The City of Albany council has voted down a request to adopt an RV Friendly status, with those against the proposal saying free camping facilities would hurt accommodation operators.
Earlier this year, the Association of Caravan Clubs WA asked the City to consider becoming an RV Friendly destination.
To achieve that official recognition, the City would have needed to provide appropriate parking within the town centre as well as short term 24, 48 or 72 hour parking and the provision of portable water and access to a dump point.
A report put together before the meeting said the City already met most of the criteria, except for the short term parking close to the CBD.
The office’s recommendation was to not support the formal RV Friendly status, stating there were already six free or low-fee camping grounds, 30 free sites and 20 low-fee sites around Albany.
During public question time, local residents in favour of the status and caravan park owners who were opposed took to the microphone to appeal to the councillors.
Joanne Hummerston argued Albany should follow Bunbury’s lead and adopt the RV Friendly status.
“Albany needs to think different, they’re no free-loaders, most are quite well-cashed up retirees who have spent a fortune on their RVs,” she said.
“They aren’t on holiday; they are pursuing a lifestyle.
“If Bunbury can do it, why can’t we?”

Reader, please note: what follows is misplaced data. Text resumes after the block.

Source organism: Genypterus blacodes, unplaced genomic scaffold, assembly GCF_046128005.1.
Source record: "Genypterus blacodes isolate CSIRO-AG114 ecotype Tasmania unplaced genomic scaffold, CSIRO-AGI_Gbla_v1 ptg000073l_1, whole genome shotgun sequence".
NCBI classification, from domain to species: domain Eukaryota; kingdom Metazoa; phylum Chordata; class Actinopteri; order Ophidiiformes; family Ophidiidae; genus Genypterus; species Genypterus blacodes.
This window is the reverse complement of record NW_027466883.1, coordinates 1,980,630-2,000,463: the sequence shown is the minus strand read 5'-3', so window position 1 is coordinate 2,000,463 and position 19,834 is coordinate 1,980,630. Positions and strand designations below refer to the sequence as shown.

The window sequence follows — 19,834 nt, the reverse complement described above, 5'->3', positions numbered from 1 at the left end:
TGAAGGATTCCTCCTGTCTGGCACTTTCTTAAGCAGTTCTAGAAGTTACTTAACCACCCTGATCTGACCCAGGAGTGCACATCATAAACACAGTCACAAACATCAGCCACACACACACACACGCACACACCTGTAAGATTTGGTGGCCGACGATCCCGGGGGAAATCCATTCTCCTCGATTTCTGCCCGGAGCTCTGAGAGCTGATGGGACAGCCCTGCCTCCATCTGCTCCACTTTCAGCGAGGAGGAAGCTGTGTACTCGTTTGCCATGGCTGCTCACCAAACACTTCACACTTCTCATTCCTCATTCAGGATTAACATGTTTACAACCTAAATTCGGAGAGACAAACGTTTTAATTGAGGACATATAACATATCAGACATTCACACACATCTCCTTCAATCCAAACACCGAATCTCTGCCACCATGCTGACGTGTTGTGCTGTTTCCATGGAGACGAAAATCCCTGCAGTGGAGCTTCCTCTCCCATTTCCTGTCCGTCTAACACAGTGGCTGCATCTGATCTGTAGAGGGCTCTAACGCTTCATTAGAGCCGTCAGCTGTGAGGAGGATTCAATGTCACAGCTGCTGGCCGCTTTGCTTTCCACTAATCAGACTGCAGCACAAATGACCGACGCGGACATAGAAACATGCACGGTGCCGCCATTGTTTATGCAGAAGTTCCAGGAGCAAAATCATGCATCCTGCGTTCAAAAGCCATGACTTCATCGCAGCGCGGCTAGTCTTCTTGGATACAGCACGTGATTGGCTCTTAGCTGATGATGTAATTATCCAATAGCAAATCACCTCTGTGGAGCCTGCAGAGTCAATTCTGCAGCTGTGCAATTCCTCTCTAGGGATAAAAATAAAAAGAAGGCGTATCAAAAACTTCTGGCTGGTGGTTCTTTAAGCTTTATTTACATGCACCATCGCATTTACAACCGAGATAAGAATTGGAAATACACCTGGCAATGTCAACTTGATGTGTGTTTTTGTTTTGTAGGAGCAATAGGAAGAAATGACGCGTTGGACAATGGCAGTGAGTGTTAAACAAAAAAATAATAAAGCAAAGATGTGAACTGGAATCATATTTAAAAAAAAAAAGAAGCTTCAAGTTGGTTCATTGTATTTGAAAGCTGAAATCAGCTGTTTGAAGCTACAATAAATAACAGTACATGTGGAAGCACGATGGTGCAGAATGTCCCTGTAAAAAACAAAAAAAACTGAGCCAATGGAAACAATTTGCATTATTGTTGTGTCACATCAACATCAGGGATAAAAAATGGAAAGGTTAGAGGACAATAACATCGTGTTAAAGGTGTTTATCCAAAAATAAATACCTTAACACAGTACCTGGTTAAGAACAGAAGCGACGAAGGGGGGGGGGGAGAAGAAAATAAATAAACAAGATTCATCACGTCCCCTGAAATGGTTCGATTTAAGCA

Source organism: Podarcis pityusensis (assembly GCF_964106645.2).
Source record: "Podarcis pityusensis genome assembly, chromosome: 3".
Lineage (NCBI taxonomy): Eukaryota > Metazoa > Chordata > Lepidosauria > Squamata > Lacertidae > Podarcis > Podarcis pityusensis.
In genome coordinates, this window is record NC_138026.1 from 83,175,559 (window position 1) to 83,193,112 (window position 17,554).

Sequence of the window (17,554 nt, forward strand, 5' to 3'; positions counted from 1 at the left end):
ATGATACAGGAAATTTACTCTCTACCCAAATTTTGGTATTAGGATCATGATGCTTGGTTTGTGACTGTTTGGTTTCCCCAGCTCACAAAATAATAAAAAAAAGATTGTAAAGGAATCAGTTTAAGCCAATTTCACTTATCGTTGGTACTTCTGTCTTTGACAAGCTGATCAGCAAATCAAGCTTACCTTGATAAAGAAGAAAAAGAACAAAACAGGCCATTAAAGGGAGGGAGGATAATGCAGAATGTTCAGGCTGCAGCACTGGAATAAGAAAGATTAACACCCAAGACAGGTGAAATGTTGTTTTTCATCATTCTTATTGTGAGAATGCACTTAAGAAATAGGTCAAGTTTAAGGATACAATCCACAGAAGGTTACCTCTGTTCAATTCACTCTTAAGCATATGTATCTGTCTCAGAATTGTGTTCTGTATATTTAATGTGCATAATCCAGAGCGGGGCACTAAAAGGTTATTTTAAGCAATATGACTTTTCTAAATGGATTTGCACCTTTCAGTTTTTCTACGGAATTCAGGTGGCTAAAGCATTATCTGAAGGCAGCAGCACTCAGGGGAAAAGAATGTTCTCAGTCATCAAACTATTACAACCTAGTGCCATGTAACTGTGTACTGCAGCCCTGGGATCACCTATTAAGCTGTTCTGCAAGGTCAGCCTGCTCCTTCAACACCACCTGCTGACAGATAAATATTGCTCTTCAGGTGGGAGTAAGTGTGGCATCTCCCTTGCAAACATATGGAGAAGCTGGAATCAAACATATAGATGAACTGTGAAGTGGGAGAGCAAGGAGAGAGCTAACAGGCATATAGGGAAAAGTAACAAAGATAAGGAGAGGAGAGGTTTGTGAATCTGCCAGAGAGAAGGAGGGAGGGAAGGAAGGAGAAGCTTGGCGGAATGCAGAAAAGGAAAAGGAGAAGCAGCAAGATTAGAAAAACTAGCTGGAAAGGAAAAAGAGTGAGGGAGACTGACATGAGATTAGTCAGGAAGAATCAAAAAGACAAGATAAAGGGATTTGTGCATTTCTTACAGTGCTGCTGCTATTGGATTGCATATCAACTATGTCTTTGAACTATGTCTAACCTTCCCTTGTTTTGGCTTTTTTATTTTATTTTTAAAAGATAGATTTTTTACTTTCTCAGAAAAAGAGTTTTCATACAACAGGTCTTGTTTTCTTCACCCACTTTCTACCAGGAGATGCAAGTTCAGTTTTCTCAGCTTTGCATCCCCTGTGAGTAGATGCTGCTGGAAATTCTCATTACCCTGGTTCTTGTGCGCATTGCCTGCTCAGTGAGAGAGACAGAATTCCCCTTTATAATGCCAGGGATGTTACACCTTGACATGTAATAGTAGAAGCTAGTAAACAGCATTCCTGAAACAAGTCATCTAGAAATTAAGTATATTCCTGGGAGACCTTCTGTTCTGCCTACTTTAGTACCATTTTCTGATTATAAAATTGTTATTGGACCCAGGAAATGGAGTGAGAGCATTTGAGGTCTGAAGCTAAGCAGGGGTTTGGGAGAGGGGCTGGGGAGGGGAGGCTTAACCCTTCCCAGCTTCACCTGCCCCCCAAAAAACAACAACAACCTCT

Councillors back accomodation operators
Caravan park operator Luke Shuttleworth said the RV Friendly status would create direct competition with existing short and long stay accommodation providers.
“Average occupancy of caravan parks in 37 per cent…there is a clear indication there is not a shortage of accommodation,” he said.
“We have provided over 30 jobs for the local community and seven jobs to juniors still in school.
“Let’s not undermine this by allowing free camping in such an amazing destination”
Councillor Alison Goode argued it was time Albany expanded its accommodation options for visitors.
“If this motion is lost it will lose income for York Street traders,” she said.
“Open your minds councillors, show people you want them to come and visit Albany.
“Get with it, everybody is RV friendly, its working for them, why should we be the dinosaurs?
Councillor Greg Stocks was “fundamentally opposed to the idea of being RV friendly”.
“We should be supporting our local businesses who are investing and paying rates,” he said.
Councillor Sandie Smith bought forward an alternative motion to seek a broader analysis and understanding of the impacts of adopting an RV friendly status.
She asked the councillors to consider the cost of a 12-month RV trial, to source other suitable locations and to consider the possibility of a ticketing system.
The alternative motion was voted down 5-7 and councillors voted to support the officers recommendation to reject the proposal for an RV Friendly status, voting 5/7.